Project LEAPFROG: Designing my First Rocket Nozzle

Alex-2016 Uncategorized 0 Comments

During the 2012 fall semester, I had an extremely busy schedule. I was making the adjustment from Connecticut to California, pledging a fraternity, and getting used to college-level courses. At the time, I saw several of my friends in Viterbi pursuing research opportunities and was amazed. How did they have time for such a commitment?

Well, I soon realized that USC encourages its freshmen and all undergraduates to take part in research. More often than not, the research professor will be willing to work with the student’s schedule, and the student can make an appreciable time commitment without having to neglect his or her other extracurricular activities. After second semester started, I soon found my niche and joined the Project LEAPFROG research team.

LEAPFROG stands for Lunar Entry and Approach Platform for Research on the Ground. Essentially, the team and I are building a lunar lander! The goal of our project is to build a lightweight, inexpensive lunar lander prototype (see picture on the right). The ideal prototype would be designed so that all of its parts, including the jet engine, cold-gas thrusters, and avionics boxes, are easily replaceable in case of a malfunction or crash landing. The steel truss would encase all the electronic boxes, and, at the center of the structure, a jet engine would propel the lander in the celestial body’s atmosphere. Once near the surface, the cold-gas thrusters on the outside of the rocket would fire to keep the lander level with the ground, allowing for a smooth landing and minimal damage. Once the lander completes its descent, the lander could provide support to a mobile rover, work with other landers to complete a task, or, in the near future, assist colonists with tasks. After the team completes the prototype and testing, we would like to market the idea to NASA, SpaceX, and other aerospace engineering firms who would have the funds to commercialize our product.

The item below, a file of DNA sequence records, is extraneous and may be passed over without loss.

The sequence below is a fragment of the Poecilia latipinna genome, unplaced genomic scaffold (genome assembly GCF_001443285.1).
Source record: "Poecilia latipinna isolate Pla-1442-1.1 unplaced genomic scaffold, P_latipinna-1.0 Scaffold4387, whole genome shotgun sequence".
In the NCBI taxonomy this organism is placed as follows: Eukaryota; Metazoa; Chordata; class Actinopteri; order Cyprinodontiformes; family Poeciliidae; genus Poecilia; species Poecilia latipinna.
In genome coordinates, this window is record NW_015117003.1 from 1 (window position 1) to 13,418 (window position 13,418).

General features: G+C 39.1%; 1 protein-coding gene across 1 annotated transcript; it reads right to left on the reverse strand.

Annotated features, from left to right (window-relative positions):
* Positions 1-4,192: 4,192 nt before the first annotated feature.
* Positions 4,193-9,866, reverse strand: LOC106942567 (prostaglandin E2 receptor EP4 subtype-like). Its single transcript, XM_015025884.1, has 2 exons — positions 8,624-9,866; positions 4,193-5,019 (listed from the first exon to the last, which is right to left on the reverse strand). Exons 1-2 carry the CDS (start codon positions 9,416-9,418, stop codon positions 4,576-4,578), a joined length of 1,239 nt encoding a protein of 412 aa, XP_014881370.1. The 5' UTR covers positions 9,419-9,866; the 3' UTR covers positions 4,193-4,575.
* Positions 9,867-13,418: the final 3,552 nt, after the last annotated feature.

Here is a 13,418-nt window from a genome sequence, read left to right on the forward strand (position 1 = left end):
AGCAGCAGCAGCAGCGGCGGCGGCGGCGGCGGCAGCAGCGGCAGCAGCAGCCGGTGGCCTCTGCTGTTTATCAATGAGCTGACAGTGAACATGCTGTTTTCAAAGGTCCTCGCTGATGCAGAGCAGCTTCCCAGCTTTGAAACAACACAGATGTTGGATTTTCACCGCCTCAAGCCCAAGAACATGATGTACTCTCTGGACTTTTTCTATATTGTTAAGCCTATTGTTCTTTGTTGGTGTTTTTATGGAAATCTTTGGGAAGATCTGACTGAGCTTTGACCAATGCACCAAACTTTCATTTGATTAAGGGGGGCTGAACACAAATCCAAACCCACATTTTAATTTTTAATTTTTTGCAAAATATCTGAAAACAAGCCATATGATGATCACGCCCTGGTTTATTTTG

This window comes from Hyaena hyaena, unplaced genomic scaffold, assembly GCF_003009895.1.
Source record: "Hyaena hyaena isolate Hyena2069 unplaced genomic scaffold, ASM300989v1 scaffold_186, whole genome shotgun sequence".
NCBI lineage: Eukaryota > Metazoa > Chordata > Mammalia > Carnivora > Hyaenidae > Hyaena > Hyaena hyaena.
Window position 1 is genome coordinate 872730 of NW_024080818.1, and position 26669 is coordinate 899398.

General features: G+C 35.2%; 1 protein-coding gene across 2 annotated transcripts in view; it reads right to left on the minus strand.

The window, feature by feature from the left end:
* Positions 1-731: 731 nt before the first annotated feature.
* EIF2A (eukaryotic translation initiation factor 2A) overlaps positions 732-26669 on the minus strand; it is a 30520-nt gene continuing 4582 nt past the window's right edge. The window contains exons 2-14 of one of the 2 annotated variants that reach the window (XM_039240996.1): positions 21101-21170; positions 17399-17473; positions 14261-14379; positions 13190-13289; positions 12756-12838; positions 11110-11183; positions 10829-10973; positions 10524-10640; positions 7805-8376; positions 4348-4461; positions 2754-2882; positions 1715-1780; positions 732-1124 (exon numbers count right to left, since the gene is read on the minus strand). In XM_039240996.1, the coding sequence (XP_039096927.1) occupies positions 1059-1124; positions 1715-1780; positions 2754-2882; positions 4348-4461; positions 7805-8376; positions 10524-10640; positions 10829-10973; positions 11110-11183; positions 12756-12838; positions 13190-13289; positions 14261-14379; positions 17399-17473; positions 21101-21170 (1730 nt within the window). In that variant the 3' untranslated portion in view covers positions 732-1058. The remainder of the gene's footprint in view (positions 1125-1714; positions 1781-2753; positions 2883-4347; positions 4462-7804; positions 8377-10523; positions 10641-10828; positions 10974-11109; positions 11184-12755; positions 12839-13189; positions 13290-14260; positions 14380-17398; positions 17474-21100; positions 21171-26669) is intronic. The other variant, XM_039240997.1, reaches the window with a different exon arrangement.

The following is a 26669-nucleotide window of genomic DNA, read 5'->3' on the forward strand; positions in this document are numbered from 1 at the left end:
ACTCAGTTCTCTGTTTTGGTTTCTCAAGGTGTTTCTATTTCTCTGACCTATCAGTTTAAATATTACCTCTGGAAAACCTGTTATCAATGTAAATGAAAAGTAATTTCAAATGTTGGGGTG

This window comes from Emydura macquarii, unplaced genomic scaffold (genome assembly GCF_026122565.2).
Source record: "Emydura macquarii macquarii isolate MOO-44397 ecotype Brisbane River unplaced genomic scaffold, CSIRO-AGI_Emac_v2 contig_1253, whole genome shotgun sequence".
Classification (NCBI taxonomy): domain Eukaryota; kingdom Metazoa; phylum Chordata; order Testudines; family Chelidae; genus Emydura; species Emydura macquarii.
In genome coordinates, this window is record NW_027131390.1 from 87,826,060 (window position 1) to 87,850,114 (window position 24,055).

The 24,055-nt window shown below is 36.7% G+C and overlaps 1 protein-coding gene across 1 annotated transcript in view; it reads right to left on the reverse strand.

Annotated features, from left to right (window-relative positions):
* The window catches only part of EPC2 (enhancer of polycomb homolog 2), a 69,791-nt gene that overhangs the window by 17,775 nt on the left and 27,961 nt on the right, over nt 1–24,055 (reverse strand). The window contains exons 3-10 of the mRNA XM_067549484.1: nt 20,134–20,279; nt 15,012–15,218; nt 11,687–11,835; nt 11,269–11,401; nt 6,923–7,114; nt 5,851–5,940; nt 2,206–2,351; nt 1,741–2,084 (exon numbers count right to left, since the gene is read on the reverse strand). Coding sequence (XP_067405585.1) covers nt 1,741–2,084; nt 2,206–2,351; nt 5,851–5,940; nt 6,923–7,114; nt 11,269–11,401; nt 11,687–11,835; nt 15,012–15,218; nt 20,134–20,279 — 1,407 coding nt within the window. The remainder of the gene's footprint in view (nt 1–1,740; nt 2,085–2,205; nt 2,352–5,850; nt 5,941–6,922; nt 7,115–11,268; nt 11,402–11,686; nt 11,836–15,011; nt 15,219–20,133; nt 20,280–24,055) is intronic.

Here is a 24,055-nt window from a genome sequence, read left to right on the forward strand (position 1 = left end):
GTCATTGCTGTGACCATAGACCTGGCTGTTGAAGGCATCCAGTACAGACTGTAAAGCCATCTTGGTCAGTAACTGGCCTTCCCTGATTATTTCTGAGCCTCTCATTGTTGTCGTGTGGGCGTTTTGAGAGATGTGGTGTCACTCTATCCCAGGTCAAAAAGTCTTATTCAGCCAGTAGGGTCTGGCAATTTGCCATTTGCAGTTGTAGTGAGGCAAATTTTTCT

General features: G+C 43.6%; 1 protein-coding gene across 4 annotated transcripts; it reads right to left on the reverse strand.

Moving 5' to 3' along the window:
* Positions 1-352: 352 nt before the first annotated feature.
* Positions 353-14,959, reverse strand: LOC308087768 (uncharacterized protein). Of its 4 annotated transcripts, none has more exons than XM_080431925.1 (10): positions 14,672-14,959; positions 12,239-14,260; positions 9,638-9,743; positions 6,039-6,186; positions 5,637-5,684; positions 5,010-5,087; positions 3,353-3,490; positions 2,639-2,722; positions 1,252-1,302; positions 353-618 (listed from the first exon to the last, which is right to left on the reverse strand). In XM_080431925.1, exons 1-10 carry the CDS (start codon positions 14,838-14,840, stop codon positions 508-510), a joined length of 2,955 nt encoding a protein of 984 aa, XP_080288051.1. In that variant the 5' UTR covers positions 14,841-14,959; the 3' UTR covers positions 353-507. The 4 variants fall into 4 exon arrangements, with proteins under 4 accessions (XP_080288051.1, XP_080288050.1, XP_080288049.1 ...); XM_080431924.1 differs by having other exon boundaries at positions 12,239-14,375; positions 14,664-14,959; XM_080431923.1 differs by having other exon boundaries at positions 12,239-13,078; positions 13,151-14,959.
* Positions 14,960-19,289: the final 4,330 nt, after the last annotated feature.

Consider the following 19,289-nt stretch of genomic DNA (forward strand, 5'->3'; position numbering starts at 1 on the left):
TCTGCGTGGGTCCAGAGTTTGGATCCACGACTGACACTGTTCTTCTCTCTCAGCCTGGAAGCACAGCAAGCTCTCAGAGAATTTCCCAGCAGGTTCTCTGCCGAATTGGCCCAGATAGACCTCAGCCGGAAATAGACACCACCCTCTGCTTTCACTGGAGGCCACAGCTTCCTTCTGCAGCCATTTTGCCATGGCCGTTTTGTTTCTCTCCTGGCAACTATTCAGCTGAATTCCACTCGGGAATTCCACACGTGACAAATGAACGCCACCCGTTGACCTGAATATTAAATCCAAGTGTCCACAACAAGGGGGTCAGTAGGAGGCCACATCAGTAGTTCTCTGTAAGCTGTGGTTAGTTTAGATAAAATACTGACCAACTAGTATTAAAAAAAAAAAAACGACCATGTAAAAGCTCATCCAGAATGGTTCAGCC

At first, my role on the team consisted of mainly technical tasks. While the graduate student members designed the prototype in Solidworks, I attached the lander’s feet to the legs and connected the tubing between the engine and the fuel tanks. But as I slowly picked up on Solidworks and the concept of a converging-diverging rocket nozzle, my responsibilities increased. During the middle of the semester, I was given my first leadership role; I was in charge of designing the rocket nozzle for the cold-gas thruster. After some headaches from Solidworks and small mistakes in measurements, I did it. I had made my first rocket nozzle.

While I felt that designing the rocket nozzle was a huge accomplishment, my personal growth resulted more from just being able to work with students far more knowledgeable and experienced than myself. Instead of playing XBox, I spent my free nights working with Greg Allen, a first-year graduate student at Viterbi. Greg taught me the essentials of Solidworks and Matlab and, when we finished with our research tasks, would give me advice on how to get the most out of my four years at USC. Greg embodies the greatest part of the Project LEAPFROG team. We all learn from each other and look after one another, whether that means a late night meeting at Viterbi to work or a casual Thursday afternoon lunch at Togo’s across the street.

The Project LEAPFROG team helped me realize the amazing benefits of performing research at USC. Not only did I gain valuable hands-on experience and confidence in my abilities, I (and the rest of the team) had my own laboratory and machine shop in Marina Del Rey! In the end, I could continue to be active in my fraternity, work out, and do well in classes. I made the time for research, and it sure was worth every second.

 

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